Don’t Believe This Million-Dollar Lie About Retirement
“Screw society. Living up to anyone’s expectations except your own is a pointless way to go through life.”
You might call that the summary of a very short conversation—by way of text messages—I had this past week with my son back in Louisiana. Kid’s smart as a whip, but clearly not built for the antiquated teaching methods of the U.S. university system that require students waste time and money on classes that are useless to their interests. He’s calling it quits and, instead, wants to pursue his real estate license because, he told me, “I really love dealing with houses.”
I told him I think it’s a brilliant idea.
And it got me to thinking about us—Gen Xers and baby boomers.
So many of us—and I know I was one—have lived our decades largely trying to live up to one specific expectation: Amass a million dollars or more so that we can live a comfortable retirement. Otherwise, the media essentially says, we might as well stock up on off-brand cat food and consider euthanasia.
Having spent decades writing about and reporting on Wall Street, I have a sneaking suspicion this “save $1 million before you retire” nonsense was birthed inside a financial-planning firm or maybe a brokerage firm—a means of scaring people into saving more so that brokers and planners could hoover up more assets from which they can leach their fees.
This lunatic idea that we all need a million dollars or more has become such accepted wisdom that it’s pretty much all you read about in the mainstream financial media when it comes to retirement planning: How to save $1 million by 65; How to save $1 million on a penny a day; Stop Drinking Frappe Macchiatos NOW and Save $1 Million by Next Tuesday.
Don’t have a million dollars yet? Loser!
In truth, this quest for a million dollars is bogus click-bait. Henceforth all of us should, frankly, ignore and boycott any media outlet that jabbers on about this. They are doing all of us an emotional disservice. They’re the ones helping drive Americans’ declining sense of happiness, and fomenting our financial fears.
The vast majority of Americans have not accumulated—and never will accumulate—$1 million. And yet, look around you: How many retirees do you know who are living a happy life today, even though they’ve not saved a mil?
I would venture to guess that the vast majority of retirees are absolutely not millionaires—proof that a quantity of dollars does not define retirement happiness.
Retirement happiness is living a richer life on the assets and income you have, and the income you can generate in an era when age is no longer the limiting factor it once was. I read every story in The Savvy Retiree each month, and I read every issue of International Living. And every month, I’m pulled in by at least one story in which someone is living their best life and truly loving it, even though they’re not a member of the Millionaires’ Club.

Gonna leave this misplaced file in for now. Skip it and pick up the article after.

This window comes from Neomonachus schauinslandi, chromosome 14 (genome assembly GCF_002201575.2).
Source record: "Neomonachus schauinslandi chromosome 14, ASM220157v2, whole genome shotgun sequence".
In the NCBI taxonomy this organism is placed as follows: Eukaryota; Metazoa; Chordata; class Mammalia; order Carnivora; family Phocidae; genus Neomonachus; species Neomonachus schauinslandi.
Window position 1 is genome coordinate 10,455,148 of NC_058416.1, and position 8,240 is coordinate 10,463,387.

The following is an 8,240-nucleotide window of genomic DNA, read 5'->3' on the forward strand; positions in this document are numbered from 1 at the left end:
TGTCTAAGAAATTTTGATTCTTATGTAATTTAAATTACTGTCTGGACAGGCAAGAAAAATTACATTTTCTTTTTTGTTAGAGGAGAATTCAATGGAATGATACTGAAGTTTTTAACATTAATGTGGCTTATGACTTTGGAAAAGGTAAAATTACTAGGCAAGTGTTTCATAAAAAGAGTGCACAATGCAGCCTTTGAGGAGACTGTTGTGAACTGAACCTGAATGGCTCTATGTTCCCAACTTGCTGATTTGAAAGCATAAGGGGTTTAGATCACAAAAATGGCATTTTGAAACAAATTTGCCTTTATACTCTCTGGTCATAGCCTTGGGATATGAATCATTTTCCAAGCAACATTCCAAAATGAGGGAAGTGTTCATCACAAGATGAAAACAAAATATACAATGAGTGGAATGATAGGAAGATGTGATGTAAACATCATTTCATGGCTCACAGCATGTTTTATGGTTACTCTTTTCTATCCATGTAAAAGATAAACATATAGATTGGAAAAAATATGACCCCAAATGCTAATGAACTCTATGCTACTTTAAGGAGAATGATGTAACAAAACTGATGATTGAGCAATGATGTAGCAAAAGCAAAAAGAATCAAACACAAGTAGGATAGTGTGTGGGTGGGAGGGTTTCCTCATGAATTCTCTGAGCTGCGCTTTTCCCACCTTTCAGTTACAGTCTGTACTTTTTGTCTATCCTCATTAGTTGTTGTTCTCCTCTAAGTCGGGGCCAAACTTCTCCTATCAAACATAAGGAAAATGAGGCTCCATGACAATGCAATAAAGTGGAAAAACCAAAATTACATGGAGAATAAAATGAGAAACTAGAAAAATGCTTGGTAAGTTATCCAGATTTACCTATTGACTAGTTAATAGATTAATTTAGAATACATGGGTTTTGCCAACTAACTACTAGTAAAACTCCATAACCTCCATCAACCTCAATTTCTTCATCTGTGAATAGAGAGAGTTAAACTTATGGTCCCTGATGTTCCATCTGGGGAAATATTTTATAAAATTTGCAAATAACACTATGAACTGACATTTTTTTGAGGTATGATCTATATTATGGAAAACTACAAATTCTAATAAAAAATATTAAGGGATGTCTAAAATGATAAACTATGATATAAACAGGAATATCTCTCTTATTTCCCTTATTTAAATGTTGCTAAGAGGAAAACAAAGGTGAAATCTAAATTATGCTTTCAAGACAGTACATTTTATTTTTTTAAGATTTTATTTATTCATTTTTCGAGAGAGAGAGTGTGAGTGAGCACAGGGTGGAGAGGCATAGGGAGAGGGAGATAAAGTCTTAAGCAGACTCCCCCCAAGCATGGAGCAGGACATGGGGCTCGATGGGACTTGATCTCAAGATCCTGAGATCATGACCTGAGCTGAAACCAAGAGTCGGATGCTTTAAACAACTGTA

Maybe you saw this in the most recent issue of The Savvy Retiree—a story from Cassandra Ellis, a court reporter for nearly three decades now. She had a chance to spend a year sub-letting a friend’s apartment in Hamburg, Germany. But Cassandra’s not so rich that she can just jet off to Europe and not worry about money.
So, she tapped into freelance opportunities as a proofreader specializing in the editing and proofing of court testimony, arbitration hearings, and similar documents. The pay is pretty good, upwards of $1,600 a week. But the bigger point to Cassandra’s story, at least to me, is that there are classes one might take to become a proofreader who specializes in proofing these types of documents. No one is going to care how old you are…or where you work…or when you work. So long as your proofreading skills are up to snuff, you’re hired. You have an income source.
When you can earn decent income anywhere you want to be, and on your terms…well, that’s just further proof that telling people to save a million dollars before retirement is 20th-century thinking.
So don’t buy into this notion of this million-dollar lie. It’s just not true, and not feasible for the vast majority of Americans. Nowadays, they are so many ways to fund your life in retirement, and there are so many ways you can reduce your retirement costs radically (a primary option being moving to a lower-cost state or a lower-cost country where Social Security alone will cover all or most of your living expenses…but that’s an entirely different column).
So, toss aside expectations. Trying to live up to the $1 million challenge is a pointless way to approach retirement.
By Jeff D. Opdyke